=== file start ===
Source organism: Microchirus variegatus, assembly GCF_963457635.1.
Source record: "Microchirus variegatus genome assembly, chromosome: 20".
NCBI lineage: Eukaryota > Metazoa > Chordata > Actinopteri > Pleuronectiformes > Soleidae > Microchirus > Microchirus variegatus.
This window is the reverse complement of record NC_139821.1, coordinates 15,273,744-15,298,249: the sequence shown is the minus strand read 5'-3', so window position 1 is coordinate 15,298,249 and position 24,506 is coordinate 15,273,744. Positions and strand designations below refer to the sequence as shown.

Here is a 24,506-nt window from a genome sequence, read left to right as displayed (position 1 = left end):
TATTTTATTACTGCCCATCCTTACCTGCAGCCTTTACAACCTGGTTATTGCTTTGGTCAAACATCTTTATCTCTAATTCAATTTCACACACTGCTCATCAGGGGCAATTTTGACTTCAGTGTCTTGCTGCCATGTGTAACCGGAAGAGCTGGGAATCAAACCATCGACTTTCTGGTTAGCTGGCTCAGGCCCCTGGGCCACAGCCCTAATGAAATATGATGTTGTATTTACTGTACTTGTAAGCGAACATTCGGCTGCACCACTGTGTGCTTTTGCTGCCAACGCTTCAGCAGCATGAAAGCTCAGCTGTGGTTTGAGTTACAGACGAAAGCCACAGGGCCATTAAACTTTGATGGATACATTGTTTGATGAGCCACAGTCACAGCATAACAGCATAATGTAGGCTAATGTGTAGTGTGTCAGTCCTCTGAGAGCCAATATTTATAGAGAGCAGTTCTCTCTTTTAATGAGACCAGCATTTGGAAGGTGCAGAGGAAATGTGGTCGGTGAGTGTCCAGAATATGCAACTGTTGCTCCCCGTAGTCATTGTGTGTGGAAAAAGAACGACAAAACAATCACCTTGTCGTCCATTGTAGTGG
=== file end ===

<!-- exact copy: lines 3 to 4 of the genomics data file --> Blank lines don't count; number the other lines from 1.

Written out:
NCBI lineage: Eukaryota > Metazoa > Chordata > Actinopteri > Pleuronectiformes > Soleidae > Microchirus > Microchirus variegatus.
This window is the reverse complement of record NC_139821.1, coordinates 15,273,744-15,298,249: the sequence shown is the minus strand read 5'-3', so window position 1 is coordinate 15,298,249 and position 24,506 is coordinate 15,273,744. Positions and strand designations below refer to the sequence as shown.